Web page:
With energy prices so high around the Great Lakes this winter, it couldbe almost every homeowner’s dream: telling the electric company to goaway. That’s exactly what some folks in northern New York have done. Enticed by the prospect of lower electric bills and ”green” power,they’ve installed family size hydroelectric power plants. The GreatLakes Radio Consortium’s Todd Moe profiles two northern New Yorkhouseholds that are bringing home the power of a nearby stream. They’veall the comforts of home, with no utility bills:
With energy prices so high around the Great Lakes this winter, it could be
almost every homeowner’s dream: telling the electric company to go away.
And that’s exactly what some folks in northern New York have done. Enticed by
The prospect of lower electric bills and “green” power, they’ve installed family
size hydroelectric power plants. The Great Lakes Radio Consortium’s Todd
Moe profiles two northern New York households that are bringing home the power
of a nearby stream. They’ve all the comforts of home, with no utility bills:
When Bryan Thompson first bought farmland in northern New York 20 years ago,
there were no power lines running along the nearby gravel township road.
And there still aren’t. Thompson built his farm knowing that that he’d have to
use alternative energy. He lived on the farm for four years with only candles,
flashlights and kerosene lanterns.
“Then in 1983 I put in my first solar panel and I had one light and a car
radio, and I felt like I was in heaven. I had such incredible luxuries.”
Bryan’s family has grown since the early 80’s to include his partner, Gary
Berk and their two kids, Isaac and Julia. And together, their electrical use has
Also increased. They now have a TV, stereo, VCR and a barn full of power tools.
So they needed to expand their energy options. After months of research, they
decided to harness the power of falling water.
(sound of walking)
On a brilliant sunny day Bryan makes an inspection of the hydro plant that
he and neighbor Chris Neurath built seven years ago. It’s about half a mile
from the house by way of a sheep pasture and meadow. The trail winds through
tall grasses and brambles until it ends at a grove of cedar trees and a gorge
that slopes nearly 70 feet down to Beaver creek. At a spot where the small creek
empties into a swamp, sits a wooden structure, the size of a kitchen
stove. it’s the heart of the hydro plant.
(sound of the whirling of the turbines as brian lifts off the lid of the
“This is the turbine right here. It’s a modified Ford truck alternator made
in Canada. It’s a great little unit. It’s been rewired. Puts out 240 AC.
From each of these, we get about 200 watts per generator. We have two in the
winter and one in the summer. One runs a heater to keep it from freezing.”
A turbine is the part of the hydroelectric system that spins. Water comes
into the power plant through irrigation hoses. It then hits a series of cupped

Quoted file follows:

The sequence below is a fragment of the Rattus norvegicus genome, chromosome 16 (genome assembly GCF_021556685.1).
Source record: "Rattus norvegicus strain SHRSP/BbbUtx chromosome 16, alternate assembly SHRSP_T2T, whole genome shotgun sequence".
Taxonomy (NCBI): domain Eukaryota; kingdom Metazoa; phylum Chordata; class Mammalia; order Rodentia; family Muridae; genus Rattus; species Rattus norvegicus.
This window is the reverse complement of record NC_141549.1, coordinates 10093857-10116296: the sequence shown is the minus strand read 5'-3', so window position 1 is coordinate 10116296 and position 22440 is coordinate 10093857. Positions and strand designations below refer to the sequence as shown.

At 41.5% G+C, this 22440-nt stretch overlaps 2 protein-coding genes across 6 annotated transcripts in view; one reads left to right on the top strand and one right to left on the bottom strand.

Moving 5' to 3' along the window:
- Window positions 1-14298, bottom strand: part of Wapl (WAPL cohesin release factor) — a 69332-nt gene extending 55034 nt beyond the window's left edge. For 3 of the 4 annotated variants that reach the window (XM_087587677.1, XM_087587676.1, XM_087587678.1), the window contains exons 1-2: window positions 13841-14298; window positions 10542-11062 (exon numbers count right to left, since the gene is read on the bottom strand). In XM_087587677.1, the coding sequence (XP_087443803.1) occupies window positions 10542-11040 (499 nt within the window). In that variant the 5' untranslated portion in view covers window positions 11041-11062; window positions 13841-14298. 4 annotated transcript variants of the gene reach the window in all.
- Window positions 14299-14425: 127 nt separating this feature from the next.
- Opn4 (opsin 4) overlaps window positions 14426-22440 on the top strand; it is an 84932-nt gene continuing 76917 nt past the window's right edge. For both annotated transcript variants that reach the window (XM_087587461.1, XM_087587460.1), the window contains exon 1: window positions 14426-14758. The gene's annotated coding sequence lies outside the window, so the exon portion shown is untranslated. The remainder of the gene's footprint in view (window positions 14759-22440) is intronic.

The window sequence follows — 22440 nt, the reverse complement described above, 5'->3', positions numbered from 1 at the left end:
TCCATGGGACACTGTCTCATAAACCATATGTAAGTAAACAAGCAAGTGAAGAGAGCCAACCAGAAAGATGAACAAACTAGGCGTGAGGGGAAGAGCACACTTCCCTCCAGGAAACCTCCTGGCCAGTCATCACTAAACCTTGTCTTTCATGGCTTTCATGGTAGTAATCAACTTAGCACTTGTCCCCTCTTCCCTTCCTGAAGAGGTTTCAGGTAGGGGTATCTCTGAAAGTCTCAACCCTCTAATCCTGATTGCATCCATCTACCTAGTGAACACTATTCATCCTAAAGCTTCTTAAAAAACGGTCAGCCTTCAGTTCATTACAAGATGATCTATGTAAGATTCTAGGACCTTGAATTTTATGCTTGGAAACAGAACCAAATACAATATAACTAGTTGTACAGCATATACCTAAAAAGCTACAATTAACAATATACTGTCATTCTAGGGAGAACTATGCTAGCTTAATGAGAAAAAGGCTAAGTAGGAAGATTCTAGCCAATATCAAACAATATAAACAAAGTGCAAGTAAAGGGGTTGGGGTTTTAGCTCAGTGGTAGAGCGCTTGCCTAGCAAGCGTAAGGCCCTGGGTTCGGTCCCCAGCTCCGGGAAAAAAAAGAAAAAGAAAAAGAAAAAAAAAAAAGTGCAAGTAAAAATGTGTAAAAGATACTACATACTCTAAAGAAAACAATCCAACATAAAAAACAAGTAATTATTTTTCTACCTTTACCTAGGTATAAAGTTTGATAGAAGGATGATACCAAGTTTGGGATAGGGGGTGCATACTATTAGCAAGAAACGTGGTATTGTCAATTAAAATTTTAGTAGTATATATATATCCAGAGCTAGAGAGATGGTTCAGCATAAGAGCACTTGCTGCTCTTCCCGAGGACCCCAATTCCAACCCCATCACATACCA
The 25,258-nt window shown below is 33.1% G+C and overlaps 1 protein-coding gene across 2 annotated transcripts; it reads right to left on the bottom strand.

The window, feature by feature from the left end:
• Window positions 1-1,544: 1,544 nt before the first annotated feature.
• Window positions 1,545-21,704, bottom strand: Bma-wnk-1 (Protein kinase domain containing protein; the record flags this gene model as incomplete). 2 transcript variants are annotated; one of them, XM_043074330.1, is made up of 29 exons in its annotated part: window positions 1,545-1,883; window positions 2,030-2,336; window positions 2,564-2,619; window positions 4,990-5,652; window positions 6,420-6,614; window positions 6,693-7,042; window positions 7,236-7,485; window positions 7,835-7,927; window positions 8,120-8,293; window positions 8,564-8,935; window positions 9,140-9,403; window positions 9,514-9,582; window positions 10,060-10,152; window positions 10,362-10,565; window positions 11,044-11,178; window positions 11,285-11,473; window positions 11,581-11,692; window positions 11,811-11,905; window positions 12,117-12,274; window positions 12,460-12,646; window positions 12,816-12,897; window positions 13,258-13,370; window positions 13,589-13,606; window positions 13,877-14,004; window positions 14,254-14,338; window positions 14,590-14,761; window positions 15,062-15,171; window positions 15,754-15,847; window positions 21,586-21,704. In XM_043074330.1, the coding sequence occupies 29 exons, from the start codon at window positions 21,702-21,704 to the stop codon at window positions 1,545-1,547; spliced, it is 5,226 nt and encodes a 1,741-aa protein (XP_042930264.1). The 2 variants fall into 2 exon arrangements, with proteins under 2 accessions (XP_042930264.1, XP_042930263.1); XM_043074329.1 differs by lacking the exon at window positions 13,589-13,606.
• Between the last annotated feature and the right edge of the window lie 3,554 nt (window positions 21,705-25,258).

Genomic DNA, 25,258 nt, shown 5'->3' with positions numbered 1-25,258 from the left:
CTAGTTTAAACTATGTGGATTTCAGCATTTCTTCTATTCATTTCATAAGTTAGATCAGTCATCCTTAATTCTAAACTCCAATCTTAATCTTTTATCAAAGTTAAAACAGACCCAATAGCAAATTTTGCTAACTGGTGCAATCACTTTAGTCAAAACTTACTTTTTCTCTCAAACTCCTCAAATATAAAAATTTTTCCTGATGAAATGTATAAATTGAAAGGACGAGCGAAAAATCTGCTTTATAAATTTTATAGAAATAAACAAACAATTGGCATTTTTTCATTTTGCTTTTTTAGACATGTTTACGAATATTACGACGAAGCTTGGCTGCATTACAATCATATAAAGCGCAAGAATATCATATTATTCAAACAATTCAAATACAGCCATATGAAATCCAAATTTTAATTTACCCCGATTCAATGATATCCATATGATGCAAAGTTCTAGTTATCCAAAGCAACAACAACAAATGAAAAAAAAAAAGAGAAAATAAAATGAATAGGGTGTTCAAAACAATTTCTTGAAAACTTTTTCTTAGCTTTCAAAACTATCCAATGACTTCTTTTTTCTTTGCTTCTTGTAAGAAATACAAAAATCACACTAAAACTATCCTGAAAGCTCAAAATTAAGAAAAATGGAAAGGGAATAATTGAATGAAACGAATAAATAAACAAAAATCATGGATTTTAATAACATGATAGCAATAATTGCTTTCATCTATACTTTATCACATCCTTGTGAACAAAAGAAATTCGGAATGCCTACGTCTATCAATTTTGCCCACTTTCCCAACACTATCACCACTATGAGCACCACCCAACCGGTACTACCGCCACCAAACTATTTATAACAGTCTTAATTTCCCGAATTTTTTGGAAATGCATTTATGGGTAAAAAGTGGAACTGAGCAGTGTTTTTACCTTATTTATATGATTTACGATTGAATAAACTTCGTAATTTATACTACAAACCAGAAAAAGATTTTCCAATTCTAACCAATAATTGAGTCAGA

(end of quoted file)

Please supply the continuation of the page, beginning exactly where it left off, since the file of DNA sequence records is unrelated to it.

blades, like a paddle-wheel on a steamboat, that spin the turbine, and the
spinning generates electricity. Buried cables carry the electricity to the
Thompson-Berk farm, and their neighbor, Chris Neurath, a mile away, where it ‘s
stored in banks of batteries.
Rather than add more solar panels or build a wind generator, Neurath says
they found Beaver creek to be the cheapest option for making electricity.
“If you have a stream that’s running most of the year, or all of the year,
you’re making power 24 hours a day, 365 days a year. And even if it’s a
relatively small amount, in a home power system, you’re often, off-grid, you’re
storing it in batteries. So, all night long when you’re not using
electricity, you’re storing it up and then you’re use it during the day or whenever you
use it. So, hydro per dollar of equipment invested, usually you get the most
Setting up a hydro facility and maintaining it isn’t easy. And it’s
expensive, at least to build. It took six weeks for Bryan Thompson and Chris Neurath
to install their micro hydroplant, at a total cost of 20-thousand dollars.
Some experts say operating hydro powered homes are more expensive than those
receiving electricity from the power grid. Neurath says he estimates an
average cost, including initial capital costs of up to 500 dollars per year
for each household. He says the biggest yearly expense is buying replacement
batteries for the storage system, and he adds conservation of power is a
Bryan Thompson says it’ll likely be years before micro-hydro power systems
become as widely used as solar panels. They’re not as standardized or easy
to build and maintain as photovoltaics, but the time and expense are worth it.
“When they had the ice storm in 1998, everything worked here. That made me
really appreciate our independence. We had power when other people didn’t.
Also, it’s clean power. It’s not made by nuclear energy or polluting the
air, burning fossil fuels, etc, and that’s really important.”
This winter marks the eighth year the Thompson-Berk and Neurath households
Have relied on hydro power. It’s part of what they call their commitment to
renewable electricity, and an attitude of stewardship and living with the
land, rather than from it.
For the Great Lakes Radio Consortium, I’m Todd Moe.